Archive for the Buzzard Audio Category

The Buzzard Theater of the Air presents Charles Dickens’ “A Christmas Carol”

Posted in Buzzard, Buzzard Audio, Buzzard Media, Buzzard Photos on December 20, 2008 by John Gorman


We closed out 1975 with a project that became one of our crowning achievements, a contemporary version of A Christmas Carol.

Denny Sanders and promotion and marketing director Dan Garfinkel scripted the adaptation from Charles Dickens.  Murray Saul was Iggy Scrooge, and he played it to the hilt.  David Spero was his ghostly partner, steel magnate David MarleyKid Leo was Little Leo, Matt the Cat played Matt the Crachit, and Shelley Stile was Mrs. Cratchit, with Betty Korvan as daughter Martha.  

The three spirits – of Christmas past, present, and future – were Len “Boom” Goldberg, Charlie Kendall, and Steve Lushbaugh. Our “world’s greatest” receptionist for WMMS, WHK, and Malrite corporate Verdelle Warren played Scrooge’s fianceeSteve Lushbaugh, Jeff Kinzbach, and Ed “Flash” Ferenc were various men about town.    Denny Sanders narrated. Guests from outside the staff included Michael Stanley and Alex Bevan.  It was directed and produced by Jeff Kinzbach and Steve Lushbaugh.

We recorded it during the busiest production time of the year and its recording and production had to be  worked around the commercial production schedule, which, during the Christmas season, was limited to late Saturday and Sunday afternoons and evenings. Since we hadn’t budgeted in advance for the project, no one could claim overtime for participating. It was a true labor of love.

The entire production was done with antiquated equipment and recording tape at our decrepit studios at 50th and Euclid, and took hundreds of hand-made tape splices to complete.

We called it a production of the Buzzard Theater of the Air, a satirical take-off on Orson Wells’ 1930s radio series, the Mercury Theater of the Air.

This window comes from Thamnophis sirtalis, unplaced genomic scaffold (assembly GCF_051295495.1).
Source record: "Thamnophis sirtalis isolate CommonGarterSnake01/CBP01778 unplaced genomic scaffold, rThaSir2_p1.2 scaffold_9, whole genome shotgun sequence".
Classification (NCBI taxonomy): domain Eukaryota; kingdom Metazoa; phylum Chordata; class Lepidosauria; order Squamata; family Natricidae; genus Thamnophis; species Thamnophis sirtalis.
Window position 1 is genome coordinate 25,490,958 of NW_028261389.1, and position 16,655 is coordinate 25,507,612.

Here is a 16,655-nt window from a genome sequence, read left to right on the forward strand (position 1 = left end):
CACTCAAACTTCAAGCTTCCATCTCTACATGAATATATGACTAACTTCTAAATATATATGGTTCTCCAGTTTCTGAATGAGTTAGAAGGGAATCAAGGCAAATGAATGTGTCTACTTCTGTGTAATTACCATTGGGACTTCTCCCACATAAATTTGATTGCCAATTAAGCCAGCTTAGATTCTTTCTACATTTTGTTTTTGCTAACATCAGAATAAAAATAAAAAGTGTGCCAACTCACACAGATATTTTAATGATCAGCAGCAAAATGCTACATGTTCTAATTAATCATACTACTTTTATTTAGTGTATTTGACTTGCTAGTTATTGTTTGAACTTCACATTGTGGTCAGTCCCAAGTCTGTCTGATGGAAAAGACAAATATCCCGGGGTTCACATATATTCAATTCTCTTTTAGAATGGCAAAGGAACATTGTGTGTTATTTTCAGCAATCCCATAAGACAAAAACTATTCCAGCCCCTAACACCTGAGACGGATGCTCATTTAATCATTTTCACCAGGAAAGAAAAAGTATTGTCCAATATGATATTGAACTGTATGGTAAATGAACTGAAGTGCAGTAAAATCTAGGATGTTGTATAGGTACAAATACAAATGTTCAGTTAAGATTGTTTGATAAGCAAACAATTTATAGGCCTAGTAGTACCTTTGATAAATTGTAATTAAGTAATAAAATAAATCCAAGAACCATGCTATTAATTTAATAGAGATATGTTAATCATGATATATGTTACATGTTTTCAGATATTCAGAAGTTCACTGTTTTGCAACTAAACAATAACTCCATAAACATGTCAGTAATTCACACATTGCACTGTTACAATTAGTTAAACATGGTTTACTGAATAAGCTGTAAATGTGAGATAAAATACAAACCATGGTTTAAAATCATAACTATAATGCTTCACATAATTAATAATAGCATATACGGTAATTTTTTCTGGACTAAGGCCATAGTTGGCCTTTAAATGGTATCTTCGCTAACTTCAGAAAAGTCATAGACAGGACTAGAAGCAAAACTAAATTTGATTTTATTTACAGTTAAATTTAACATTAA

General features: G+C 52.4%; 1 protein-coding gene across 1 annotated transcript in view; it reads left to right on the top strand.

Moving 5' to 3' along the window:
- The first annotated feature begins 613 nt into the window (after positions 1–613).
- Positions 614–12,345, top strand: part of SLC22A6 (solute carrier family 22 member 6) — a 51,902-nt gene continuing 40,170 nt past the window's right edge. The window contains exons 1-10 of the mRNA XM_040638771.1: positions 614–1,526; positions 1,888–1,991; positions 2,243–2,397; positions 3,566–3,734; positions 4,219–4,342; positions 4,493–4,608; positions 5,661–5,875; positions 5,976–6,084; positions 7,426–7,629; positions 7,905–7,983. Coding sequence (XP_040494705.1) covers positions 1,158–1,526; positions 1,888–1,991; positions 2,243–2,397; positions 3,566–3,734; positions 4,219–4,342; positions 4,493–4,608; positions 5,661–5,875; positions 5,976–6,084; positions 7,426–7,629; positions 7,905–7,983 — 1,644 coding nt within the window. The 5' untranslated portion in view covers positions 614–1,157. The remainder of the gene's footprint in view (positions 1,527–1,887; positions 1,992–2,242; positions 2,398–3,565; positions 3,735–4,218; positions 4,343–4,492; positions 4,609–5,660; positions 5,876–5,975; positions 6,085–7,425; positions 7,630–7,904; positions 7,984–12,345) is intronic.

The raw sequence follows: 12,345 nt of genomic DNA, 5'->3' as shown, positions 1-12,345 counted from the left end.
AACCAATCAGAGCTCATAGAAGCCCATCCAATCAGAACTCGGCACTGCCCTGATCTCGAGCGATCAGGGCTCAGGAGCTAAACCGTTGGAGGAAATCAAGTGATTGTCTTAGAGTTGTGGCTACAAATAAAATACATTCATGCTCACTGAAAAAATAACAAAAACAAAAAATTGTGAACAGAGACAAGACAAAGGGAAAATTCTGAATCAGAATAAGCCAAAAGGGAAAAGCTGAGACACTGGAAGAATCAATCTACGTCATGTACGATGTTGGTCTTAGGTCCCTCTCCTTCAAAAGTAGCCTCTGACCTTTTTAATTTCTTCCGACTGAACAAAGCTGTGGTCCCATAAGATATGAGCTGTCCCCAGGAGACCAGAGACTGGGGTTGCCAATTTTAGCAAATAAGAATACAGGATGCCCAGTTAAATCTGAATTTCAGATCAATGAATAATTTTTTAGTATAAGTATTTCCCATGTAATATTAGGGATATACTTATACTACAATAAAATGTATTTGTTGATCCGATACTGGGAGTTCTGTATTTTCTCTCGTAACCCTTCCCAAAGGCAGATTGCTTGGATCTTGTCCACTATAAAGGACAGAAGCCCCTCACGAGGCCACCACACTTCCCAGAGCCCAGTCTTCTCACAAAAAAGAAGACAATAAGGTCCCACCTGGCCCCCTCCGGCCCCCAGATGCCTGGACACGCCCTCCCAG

wmms-archives-print-ads-articles-1975-0561Murray Saul on A Christmas Carol

My first thought is how much the production reflects the mood we’ve been talking about of all being on the SAME TEAM and enjoying it.  From the Dan Garfinkel script to Jeff Kinzbach  in the control room.  Denny Sanders keeping his eye on the whole project. To call it a labor of love is not hype.  Me, being Scrooge was a great kick.  It was very much like being in your high school play Buzzard-style.

denny-sandersDenny Sanders on A Christmas Carol

I remember that it was taped over two consecutive weekends in December, and edited on the third in time for broadcast on Christmas Eve, 1975.  It was all manual cuts, and fly-in dubs from second and third machines.  Here’s a story:  In the final scene before Murray wakes up everything went quiet.  There was a pause and then the next taped segment (waking up) was to be inserted.  Because it was dead quiet, you heard the electronic relay click of the tape machine starting.  I remember that this drove me crazy, so either Steve Lushbaugh or Jeff Kinzbach (I forget who) backed the tape way up, timed the insert, and rolled it early so that the click was buried in the music bridge just before it went quiet.  When working manual and with old gear, you just had to be resourceful!

To  hear A Christmas Carol, click here

AUDIO IS BACK ON LINE.  Also, enjoy Murray’s Christmas Get Down, below.

For more info on A Christmas Carol and the Buzzard Theater of the Air – see Chapter 11 of The Buzzard

Murray Saul’s weekend-before-Christmas Get Down from December 19, 1975

Posted in Buzzard, Buzzard Audio, Buzzard Media, Buzzard Photos on December 20, 2008 by John Gorman


Thirty-three years before our economic meltdown and Bernie Madoff’s $50 billion Ponzi scheme – there was the Slave Driver’s Christmas.

Here’s some Cleveland Christmas CheerMurray Saul’s weekend-before-Christmas Get Down from Friday, December 19, 1975.    How did we get away with this stuff?

Click here (QuickTime)

Chapter 9 tells the implausible story of Murray Saul and the Get Downs in The Buzzard

murray-saul-cdGive the gift of Getting’ Down this Christmas with Murray Saul’s The Get Downs, Vol.1 CD. Click on the CD cover for more info. Distributed by Traditions Alive, Lakewood, OH 216.226.6200